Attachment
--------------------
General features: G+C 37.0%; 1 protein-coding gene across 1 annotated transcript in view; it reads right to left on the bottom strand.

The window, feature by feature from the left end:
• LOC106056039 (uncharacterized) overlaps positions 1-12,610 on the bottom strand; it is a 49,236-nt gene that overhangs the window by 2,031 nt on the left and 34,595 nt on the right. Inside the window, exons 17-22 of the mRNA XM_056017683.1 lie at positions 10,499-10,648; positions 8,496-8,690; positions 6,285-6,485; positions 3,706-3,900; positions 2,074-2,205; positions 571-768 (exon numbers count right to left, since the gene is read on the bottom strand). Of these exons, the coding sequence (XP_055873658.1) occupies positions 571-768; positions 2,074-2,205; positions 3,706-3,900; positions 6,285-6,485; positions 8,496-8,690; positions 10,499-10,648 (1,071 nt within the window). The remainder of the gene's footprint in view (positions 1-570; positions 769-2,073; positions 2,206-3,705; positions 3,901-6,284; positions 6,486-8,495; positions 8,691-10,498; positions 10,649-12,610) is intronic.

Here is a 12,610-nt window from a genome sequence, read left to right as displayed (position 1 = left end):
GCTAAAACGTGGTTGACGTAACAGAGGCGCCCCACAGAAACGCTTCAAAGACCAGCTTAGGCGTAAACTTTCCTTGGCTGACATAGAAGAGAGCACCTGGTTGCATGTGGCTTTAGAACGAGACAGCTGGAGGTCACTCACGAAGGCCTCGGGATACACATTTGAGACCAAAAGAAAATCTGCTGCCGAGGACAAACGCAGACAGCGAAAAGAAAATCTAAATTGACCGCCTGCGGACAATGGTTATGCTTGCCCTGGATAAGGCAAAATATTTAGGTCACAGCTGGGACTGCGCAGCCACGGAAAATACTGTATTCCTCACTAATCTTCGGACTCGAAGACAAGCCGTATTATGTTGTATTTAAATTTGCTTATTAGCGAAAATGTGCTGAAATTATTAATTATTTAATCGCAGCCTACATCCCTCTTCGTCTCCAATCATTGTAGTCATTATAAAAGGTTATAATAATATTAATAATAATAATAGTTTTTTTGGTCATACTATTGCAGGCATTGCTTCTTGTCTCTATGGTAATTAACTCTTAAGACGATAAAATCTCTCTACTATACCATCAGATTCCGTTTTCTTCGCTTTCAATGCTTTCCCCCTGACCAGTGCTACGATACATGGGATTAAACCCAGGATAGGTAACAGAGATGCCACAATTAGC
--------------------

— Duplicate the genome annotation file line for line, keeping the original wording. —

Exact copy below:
General features: G+C 37.0%; 1 protein-coding gene across 1 annotated transcript in view; it reads right to left on the bottom strand.

The window, feature by feature from the left end:
• LOC106056039 (uncharacterized) overlaps positions 1-12,610 on the bottom strand; it is a 49,236-nt gene that overhangs the window by 2,031 nt on the left and 34,595 nt on the right. Inside the window, exons 17-22 of the mRNA XM_056017683.1 lie at positions 10,499-10,648; positions 8,496-8,690; positions 6,285-6,485; positions 3,706-3,900; positions 2,074-2,205; positions 571-768 (exon numbers count right to left, since the gene is read on the bottom strand). Of these exons, the coding sequence (XP_055873658.1) occupies positions 571-768; positions 2,074-2,205; positions 3,706-3,900; positions 6,285-6,485; positions 8,496-8,690; positions 10,499-10,648 (1,071 nt within the window). The remainder of the gene's footprint in view (positions 1-570; positions 769-2,073; positions 2,206-3,705; positions 3,901-6,284; positions 6,486-8,495; positions 8,691-10,498; positions 10,649-12,610) is intronic.

Here is a 12,610-nt window from a genome sequence, read left to right as displayed (position 1 = left end):
GCTAAAACGTGGTTGACGTAACAGAGGCGCCCCACAGAAACGCTTCAAAGACCAGCTTAGGCGTAAACTTTCCTTGGCTGACATAGAAGAGAGCACCTGGTTGCATGTGGCTTTAGAACGAGACAGCTGGAGGTCACTCACGAAGGCCTCGGGATACACATTTGAGACCAAAAGAAAATCTGCTGCCGAGGACAAACGCAGACAGCGAAAAGAAAATCTAAATTGACCGCCTGCGGACAATGGTTATGCTTGCCCTGGATAAGGCAAAATATTTAGGTCACAGCTGGGACTGCGCAGCCACGGAAAATACTGTATTCCTCACTAATCTTCGGACTCGAAGACAAGCCGTATTATGTTGTATTTAAATTTGCTTATTAGCGAAAATGTGCTGAAATTATTAATTATTTAATCGCAGCCTACATCCCTCTTCGTCTCCAATCATTGTAGTCATTATAAAAGGTTATAATAATATTAATAATAATAATAGTTTTTTTGGTCATACTATTGCAGGCATTGCTTCTTGTCTCTATGGTAATTAACTCTTAAGACGATAAAATCTCTCTACTATACCATCAGATTCCGTTTTCTTCGCTTTCAATGCTTTCCCCCTGACCAGTGCTACGATACATGGGATTAAACCCAGGATAGGTAACAGAGATGCCACAATTAGC